Rita continued to take part in successive conferences of Ethiopian Studies, contributing papers including “International Conferences of Ethiopian Studies I-VI, 1959-1980: author and subject bibliography” published in S. Rubenson (ed.) Proceedings of the Seventh International Conference of Ethiopian Studies, University of Lund, (1982), “The legacy of the Magdala collection” in the Proceedings of the 8th International Conference held in Addis Ababa published in 1988, “Observations on a letter from Emperor Yohannes IV to the Protestant Missionary Martin Flad” presented at the 9 th International Conference of Ethiopia Studies held in Addis Ababa in 1991, and “in quest of Ankobar Church libraries” both the published in the Proceedings of the 12th International Conference held in Michigan in 1994.

A growing interest in Ethiopian art, led her to conceive the idea of convening international conferences on its history, and she contributed to four conferences: the second at which she presented a paper entitled “The Bull and the Bicycle: a new genre of popular memorial art in the Ethiopian Rift Valley,” published in Paul Henze ed. Aspects of Ethiopian art from ancient Axum to the 20th Century; the third conference where she presented “Art in the Service of Diplomacy: A drawing on a letter of King Menilek to Queen Victoria”; the sixth at which she presented an article with the photographer Denis Gerard entitled “The Life and Art of Desso Hordofa, a Contemporary Self-taught Sculptor”; and the seventh where she presented “Art in the Service of Diplomacy in Shäwa in the early eighteen forties: A Treaty and a Letter from King Sahla Sellasé to Queen Victoria” published in Ethiopian Art – A Unique Cultural Heritage and Modern Challenge, edited by Walter Raunig and Prince Asfa-Wossen Asserate, Lublin, 2007. She also contributed a chapter to a book on the renowned artist Gebre Kristos entitled “Gebre Kristos Desta through the eyes of friends and relatives”, in Elizabeth Wolde Giorgis, et al., eds., Gebre Kristos Desta: the Painter-Poet, Addis Ababa (2006). She also wrote a tribute to the eminent historian Tekle Tsadik Mekouria (1913-2000)” published in Aethiopica, vol 4 (2001). Rita also compiled successive bibliographies of the works of her late husband Richard, the most recent entitled “Bibliography of publications, written, edited or annotated by Richard Pankhurst” published in 2017 in the International Journal of Ethiopian Studies vol.11 no.1.

Her publications on Ethiopian women include: Senedu Gabru: A role model for Ethiopian women?” in Tsehai Berhane-Selassie (ed.) Gender Issues in Ethiopia, Addis Ababa: Institute of Ethiopian Studies, (1991). “Women of power in Ethiopian history and legend” Salamta, vol.13 no.1 (1996) “Forgotten women in Ethiopian history” CERTWID [ Centre for Research, Training and Information on Women in Development] Informs, vol. 6, no.2 (2001) and “Taytu’s Foremothers: Queen Eleni, Queen Säblä Wängél and Bati Del Wämbära.” presented at the 16th International Conference of Ethiopian Studies, Trondheim, 2007. About her mother-in-law she wrote “Sylvia Pankhurst: Portrait of a Radical” in Women’s Studies International Forum, vol.11, no.3, (1988).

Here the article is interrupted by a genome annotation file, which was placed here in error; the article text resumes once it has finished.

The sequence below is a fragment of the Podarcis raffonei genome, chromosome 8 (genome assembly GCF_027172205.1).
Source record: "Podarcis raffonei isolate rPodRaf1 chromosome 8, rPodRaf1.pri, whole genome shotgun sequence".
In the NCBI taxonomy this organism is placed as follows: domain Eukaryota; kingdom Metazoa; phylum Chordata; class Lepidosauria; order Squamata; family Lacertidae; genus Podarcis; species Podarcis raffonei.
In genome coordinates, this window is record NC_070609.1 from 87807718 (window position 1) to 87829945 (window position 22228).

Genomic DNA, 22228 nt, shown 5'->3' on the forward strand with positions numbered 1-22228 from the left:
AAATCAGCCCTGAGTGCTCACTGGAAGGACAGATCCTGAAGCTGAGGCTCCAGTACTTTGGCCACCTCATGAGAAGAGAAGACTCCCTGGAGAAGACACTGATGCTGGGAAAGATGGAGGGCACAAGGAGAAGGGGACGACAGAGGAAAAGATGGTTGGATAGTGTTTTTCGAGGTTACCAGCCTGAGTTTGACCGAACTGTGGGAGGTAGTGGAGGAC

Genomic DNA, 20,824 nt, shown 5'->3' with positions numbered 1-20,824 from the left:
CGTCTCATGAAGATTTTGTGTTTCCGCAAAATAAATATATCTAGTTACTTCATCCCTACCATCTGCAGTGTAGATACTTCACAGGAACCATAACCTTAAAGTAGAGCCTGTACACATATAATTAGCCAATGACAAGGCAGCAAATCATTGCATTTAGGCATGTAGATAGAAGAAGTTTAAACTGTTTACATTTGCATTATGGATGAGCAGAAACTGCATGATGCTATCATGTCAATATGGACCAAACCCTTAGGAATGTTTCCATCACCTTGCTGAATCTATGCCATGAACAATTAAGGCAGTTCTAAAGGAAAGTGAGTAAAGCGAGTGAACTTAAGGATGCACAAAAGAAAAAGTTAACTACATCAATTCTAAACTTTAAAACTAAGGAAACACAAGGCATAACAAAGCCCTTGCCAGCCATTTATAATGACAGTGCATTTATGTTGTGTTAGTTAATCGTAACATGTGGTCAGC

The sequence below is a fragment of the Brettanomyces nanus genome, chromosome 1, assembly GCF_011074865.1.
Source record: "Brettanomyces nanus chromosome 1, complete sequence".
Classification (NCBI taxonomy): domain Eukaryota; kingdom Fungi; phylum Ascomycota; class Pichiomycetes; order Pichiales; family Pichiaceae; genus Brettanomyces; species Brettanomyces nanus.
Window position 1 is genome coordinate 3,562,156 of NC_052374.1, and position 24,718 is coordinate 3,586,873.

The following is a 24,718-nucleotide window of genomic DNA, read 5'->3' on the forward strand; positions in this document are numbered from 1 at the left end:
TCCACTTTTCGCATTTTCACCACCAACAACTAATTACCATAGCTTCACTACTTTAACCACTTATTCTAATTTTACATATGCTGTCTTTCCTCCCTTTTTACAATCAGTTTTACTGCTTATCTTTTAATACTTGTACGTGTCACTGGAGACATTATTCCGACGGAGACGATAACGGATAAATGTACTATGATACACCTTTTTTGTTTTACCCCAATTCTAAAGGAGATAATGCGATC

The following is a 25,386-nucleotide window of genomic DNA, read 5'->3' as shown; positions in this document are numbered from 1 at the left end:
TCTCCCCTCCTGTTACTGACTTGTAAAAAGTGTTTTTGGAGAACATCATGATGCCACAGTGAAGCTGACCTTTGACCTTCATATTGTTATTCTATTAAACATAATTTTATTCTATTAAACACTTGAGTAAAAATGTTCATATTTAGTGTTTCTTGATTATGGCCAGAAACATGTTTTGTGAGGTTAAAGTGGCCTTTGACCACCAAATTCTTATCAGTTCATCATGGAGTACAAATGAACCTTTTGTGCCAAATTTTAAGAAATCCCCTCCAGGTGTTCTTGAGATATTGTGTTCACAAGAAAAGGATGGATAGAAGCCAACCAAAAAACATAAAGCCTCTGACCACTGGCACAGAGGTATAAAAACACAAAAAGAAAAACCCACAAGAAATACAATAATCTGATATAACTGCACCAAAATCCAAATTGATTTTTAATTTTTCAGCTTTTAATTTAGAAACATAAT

Over the years Rita wrote a number of academic and popular articles on the history and development of libraries in Ethiopia including on the National Library published in Ethiopia Observer vol .1. no. 2 (1957), and“ Provision of libraries in Post-Revolutionary Ethiopia” in Focus on International and Comparative Librarianship vo.19 no. 2 (1988) and on the women’s library in London: “Collection development and women’s heritage: the case of the Fawcett Library”. Women’s Studies International Forum, vol. 10 no.3 (1987).

She also wrote on cultural topics such as Ethiopian spices and on the coffee ceremony which she presented at the 13th International Conference of Ethiopian Studies in Japan and was also published in Selamta vol. 15, no 3 in 1998, and “Names in Amharic: A Categorisation”, in Baye Yimam et al., Ethiopian Studies as the End of the Second Millennium, Fourteenth International Conference of Ethiopian Studies, Addis Ababa, 2000, vol 1, 2002.

Rita spent her final years with Richard working on a joint autobiography entitled ‘Ethiopian Reminiscences‘ based on the weekly letters she wrote home to her father which was published by Tsehai publishers in 2013.

Ethiopian Reminiscences – Rita and Richard Pankhurst from TSEHAI Films on Vimeo.

Her life and her work along with her husband Richard were celebrated by the Institute of Ethiopian Studies and Society of Friends of Institute of Ethiopian Studies (SOFIES) in 2011 with a Festschrift dedicated to her and her husband Richard Pankhurst in the Journal of Ethiopian Studies (2007).

Rita died on 30 May 2019 at the age of 91. At the time of her death, she was working on Volume 2 of ‘Ethiopian Reminiscences’.

May her soul rest in peace.


Related:
Ethiopia: In Memory of Historian Richard Pankhurst